by Laurie Boris
Since childhood, I've been a huge fan of the cartoon rabbit that animator Chuck Jones called "an amalgam of Dorothy Parker, Rex Harrison and D'Artagnon." Watching Bugs and his Looney Tunes pals reminds me of all the lessons that Wascally Wabbit taught me over the years. Some even about writing. For instance:
1. Get your chops down. A daily writing practice keeps you sharp-witted and ready to face down any adversary, including despicable villains, faint-hearted protagonists, and loud-mouthed ducks.
2. Don't take any guff. Is your internal critic jabbering up a storm? Or is some muscle-bound galoot robbing you of your beauty sleep or threatening your carrot patch? You can take them. All it takes is a good strategy and a little charisma to get everyone back in line.
3. No experience is wasted. Even if you miss the left turn at Albuquerque, have to fight a raging bull, or return a crying penguin to the South Pole, try to enjoy the ride. And take a few notes for your next story. After all, it worked for Kerouac and Hemingway.
4. Persistence pays off. You may have to play a lot of bit parts in the chorus before you get your starring role. Is writing is the love of your life? Stick with it and stay in the market for a better chance of becoming happily published.
5. Know when to improvise. Sometimes the script isn't going the way you want. Acme Instant Holes, exploding cigars, distracting kisses, or cream pies all give you a handy exit strategy.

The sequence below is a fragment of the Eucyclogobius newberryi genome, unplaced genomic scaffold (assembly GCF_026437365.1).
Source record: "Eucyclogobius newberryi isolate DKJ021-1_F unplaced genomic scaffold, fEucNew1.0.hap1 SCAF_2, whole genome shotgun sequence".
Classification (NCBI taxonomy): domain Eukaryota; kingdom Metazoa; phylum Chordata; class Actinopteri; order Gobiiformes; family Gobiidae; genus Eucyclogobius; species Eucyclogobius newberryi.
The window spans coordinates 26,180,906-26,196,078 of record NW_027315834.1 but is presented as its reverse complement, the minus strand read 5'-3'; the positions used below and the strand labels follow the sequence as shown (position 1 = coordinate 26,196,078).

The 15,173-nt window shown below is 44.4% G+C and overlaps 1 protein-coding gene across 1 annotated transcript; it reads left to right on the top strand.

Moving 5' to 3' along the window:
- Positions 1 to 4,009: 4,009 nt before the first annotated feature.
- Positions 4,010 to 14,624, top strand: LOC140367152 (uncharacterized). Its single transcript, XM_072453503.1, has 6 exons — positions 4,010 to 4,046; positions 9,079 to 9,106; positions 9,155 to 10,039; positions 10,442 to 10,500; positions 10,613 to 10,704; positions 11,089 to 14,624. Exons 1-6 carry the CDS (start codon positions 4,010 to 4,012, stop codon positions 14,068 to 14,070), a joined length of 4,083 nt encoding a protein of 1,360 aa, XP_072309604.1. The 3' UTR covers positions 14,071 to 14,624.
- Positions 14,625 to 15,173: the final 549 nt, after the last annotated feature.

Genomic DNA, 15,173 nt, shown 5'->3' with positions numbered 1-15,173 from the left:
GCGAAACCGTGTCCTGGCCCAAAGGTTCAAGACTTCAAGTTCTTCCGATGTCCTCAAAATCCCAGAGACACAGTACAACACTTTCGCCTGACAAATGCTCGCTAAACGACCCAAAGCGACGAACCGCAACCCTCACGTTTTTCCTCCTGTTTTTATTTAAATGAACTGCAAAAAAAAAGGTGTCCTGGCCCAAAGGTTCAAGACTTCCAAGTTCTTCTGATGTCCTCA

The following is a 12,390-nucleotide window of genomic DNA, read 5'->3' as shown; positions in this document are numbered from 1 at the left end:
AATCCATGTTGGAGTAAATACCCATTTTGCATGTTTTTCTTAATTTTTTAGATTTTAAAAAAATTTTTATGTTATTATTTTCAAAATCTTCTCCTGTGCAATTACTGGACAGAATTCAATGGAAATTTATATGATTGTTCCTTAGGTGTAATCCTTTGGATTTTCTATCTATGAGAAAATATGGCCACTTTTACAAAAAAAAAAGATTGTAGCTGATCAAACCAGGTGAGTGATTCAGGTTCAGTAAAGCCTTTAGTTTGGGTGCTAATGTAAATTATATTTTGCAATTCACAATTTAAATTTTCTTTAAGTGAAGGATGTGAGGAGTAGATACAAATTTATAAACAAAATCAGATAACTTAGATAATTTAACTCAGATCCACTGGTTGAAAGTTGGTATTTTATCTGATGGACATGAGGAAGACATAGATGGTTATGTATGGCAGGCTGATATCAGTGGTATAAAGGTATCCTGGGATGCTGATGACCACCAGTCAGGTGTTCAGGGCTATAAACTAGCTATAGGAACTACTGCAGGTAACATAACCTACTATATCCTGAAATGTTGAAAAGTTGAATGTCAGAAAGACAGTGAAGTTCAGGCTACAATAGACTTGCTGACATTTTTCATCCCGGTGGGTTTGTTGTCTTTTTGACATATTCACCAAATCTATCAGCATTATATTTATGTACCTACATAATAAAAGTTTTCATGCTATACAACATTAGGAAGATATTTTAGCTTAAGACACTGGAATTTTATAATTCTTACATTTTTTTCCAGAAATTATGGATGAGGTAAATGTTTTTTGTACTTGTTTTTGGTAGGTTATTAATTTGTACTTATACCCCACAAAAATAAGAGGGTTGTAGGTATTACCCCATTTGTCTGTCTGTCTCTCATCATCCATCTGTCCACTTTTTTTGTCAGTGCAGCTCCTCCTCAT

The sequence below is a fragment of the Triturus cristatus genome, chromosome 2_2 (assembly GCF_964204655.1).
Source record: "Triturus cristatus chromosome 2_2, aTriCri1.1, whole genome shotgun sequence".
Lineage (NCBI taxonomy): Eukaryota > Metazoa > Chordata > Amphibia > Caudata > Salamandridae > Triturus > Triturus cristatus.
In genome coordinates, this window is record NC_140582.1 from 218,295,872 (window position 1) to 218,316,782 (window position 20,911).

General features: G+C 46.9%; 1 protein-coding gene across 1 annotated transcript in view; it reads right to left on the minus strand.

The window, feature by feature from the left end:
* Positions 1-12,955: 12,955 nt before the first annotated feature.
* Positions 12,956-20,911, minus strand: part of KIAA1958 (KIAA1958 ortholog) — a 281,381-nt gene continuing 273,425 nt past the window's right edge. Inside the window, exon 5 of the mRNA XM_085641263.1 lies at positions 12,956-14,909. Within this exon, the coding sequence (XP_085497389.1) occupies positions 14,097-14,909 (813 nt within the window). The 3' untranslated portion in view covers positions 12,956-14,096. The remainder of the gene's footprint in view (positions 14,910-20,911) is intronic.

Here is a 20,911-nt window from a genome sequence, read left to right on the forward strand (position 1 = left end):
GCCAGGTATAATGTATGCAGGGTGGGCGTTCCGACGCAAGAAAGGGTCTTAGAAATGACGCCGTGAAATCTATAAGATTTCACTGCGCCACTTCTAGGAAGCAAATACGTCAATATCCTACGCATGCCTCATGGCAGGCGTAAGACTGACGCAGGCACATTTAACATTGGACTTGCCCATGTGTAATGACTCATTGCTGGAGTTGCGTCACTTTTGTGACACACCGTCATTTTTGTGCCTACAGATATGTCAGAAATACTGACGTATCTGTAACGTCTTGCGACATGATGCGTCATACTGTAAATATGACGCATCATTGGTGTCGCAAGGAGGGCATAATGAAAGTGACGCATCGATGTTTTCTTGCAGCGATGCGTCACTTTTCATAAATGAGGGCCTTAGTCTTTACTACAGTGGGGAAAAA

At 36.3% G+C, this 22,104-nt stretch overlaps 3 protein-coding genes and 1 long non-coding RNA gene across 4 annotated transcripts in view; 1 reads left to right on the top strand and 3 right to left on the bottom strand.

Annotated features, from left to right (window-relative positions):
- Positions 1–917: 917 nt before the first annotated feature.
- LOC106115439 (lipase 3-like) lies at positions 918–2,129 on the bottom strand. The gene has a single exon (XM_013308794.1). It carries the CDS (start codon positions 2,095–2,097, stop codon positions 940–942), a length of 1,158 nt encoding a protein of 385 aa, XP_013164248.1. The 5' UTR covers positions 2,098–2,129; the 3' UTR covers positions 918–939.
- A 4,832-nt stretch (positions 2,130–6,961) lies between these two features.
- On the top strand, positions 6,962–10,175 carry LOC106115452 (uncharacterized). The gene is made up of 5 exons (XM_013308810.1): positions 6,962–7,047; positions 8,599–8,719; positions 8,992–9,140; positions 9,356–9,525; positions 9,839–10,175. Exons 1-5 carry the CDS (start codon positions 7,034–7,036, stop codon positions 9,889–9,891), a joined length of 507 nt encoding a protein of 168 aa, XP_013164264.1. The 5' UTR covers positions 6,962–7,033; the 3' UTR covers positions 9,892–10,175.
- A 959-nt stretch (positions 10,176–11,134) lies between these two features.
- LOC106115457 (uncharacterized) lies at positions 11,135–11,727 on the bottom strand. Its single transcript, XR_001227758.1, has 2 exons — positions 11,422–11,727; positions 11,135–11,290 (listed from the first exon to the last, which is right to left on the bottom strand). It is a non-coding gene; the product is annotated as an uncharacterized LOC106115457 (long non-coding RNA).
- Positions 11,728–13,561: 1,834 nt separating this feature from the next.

6. Research rules. Your hero has to stare down a lineup of burly sluggers or play a round of golf to settle a bet with an irate bagpiper, and you know nothing about either sport. Find an expert. Or learn on the fly. Just be prepared to chop up the golf course or give up a lot of homers until you get the feel for it.
7. Rise to the challenge. There are hunters, agents, critics, coyotes, Tasmanian Devils, and other saboteurs around every corner. Animated rabbit or aspiring writer, it's not an easy life, but a most rewarding one if you choose to accept the challenge.
What about you? Are you rising to your challenges? Or are you searching the Acme catalog for reinforcements?
Laurie Boris is the author of The Joke's on Me, a contemporary novel NEW from 4RV Publishing. She also blogs about writing, books, and the language of popular culture at http://laurieboris.com.
Great article, Laurie. I'm a Bugs Bunny fan, too, but I never thought of comparing lessons from him with writing.ReplyDelete
Very creative comparison. Entertaining too!ReplyDelete
I love the way you compared Bugs Bunny's defeat of the enemy to a writer's winning publication. It was a cool analogy and funny, too. Thanks for sharing your sense of humor and writing wisdom with us.ReplyDelete
Joan Y. Edwards
It is my pleasure. My younger brother, who is now a very well respected music engineer, credits his knowledge of opera to Bugs Bunny cartoons. I've read a lot about the writers, directors, and animators during that time. Since their producers really didn't think they were going to make any money, they were allowed to pretty much do whatever they wanted. They made art that first, pleased themselves. What a great lesson for the rest of us! Or least I've always thought so.ReplyDelete
I still watch Looney Tunes almost every day. My favorite character is Sylvester, but I really like Bugs too. Great idea for a post!ReplyDelete
Laurie, What a creative post and great writing tips. I'm a Bugs Bunny fan also.ReplyDelete
I'll be sharing this link in my newsletter.